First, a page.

JUMANJI: Welcome to the Jungle is one of those odd films that forces movie reviewers on the fence when deciding whether or not to recommend what might be a crowd pleaser. Costumes, makeup, visual arts, and cinematography are top notch. Without going overboard the production values are above par. The story is clever, serving as an updated sequel to the original film, this time allowing four students serving time in detention to dust off an old video game console and find themselves drawn into the screen avatars they chose. Forced to combat lethal obstacles with programable skills, the four misfits shelve their differences and apply teamwork to restore a precious gem atop a giant statue. But for all the lavish scenery and verbal fisticuffs, the film falls flat as a result of only two flaws: a plot we have seen repeated too often and a talented cast who tries their best to work with the material they have.
Kevin Hart plays Kevin Hart in this movie — and in every movie, he plays the starring or co-starring role — which is not saying much except that his character works well for comic relief. Dwayne Johnson spends half of the film playing a teenage dweeb in the body-swap routine that gets old real quick. After establishing himself in the new role of Dr. Smolder Bravestone, he should have spent the remainder of the film playing the muscle-bound hero we have come to enjoy. Jack Black plays the role of a young woman who suddenly becomes aware that she has to live a life without a smartphone, but the comedy wears thin after the first ten minutes. Karen Gillan might be the only standout performance in the film, providing a visual screen test of almost every emotion necessary for casting directors to take note.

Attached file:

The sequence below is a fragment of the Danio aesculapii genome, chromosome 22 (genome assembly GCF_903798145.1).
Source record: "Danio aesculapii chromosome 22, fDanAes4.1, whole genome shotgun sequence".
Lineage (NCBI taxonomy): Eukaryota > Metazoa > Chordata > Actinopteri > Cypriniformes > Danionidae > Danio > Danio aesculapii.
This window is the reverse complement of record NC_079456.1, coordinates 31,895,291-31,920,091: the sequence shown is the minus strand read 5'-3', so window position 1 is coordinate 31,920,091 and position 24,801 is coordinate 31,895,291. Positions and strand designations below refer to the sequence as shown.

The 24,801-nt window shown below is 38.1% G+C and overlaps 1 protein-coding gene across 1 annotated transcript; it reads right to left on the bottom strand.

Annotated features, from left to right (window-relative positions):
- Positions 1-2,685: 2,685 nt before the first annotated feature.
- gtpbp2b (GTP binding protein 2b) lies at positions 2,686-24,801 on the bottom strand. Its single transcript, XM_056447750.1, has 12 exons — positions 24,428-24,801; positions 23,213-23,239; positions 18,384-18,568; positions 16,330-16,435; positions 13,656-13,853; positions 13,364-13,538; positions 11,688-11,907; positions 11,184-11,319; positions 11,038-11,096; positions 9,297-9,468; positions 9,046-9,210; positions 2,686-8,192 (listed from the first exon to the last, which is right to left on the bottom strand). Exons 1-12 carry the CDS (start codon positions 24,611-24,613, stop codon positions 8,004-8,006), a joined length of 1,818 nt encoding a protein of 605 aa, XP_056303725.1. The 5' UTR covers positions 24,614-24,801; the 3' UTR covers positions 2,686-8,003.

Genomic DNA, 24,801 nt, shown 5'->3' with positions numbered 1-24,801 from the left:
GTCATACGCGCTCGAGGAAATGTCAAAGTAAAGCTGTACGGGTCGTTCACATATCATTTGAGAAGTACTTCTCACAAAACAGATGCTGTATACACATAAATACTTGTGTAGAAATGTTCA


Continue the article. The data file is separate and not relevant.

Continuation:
If you saw the movie trailer and was amused by what you saw, then you will be pleased to know that the film is as predictable as what you expect before the opening credits. And while the cast seems to be chatting through the grapevine about making another sequel, one has to wonder if there was friction behind the cameras due to unhealthy pauses in scenes that slow the pace. Maybe it was bad editing, maybe the entire scenario has gotten old by this time. Had this movie been produced and released a couple years following the Robin Williams classic, this would have been a bigger blockbuster than it is today.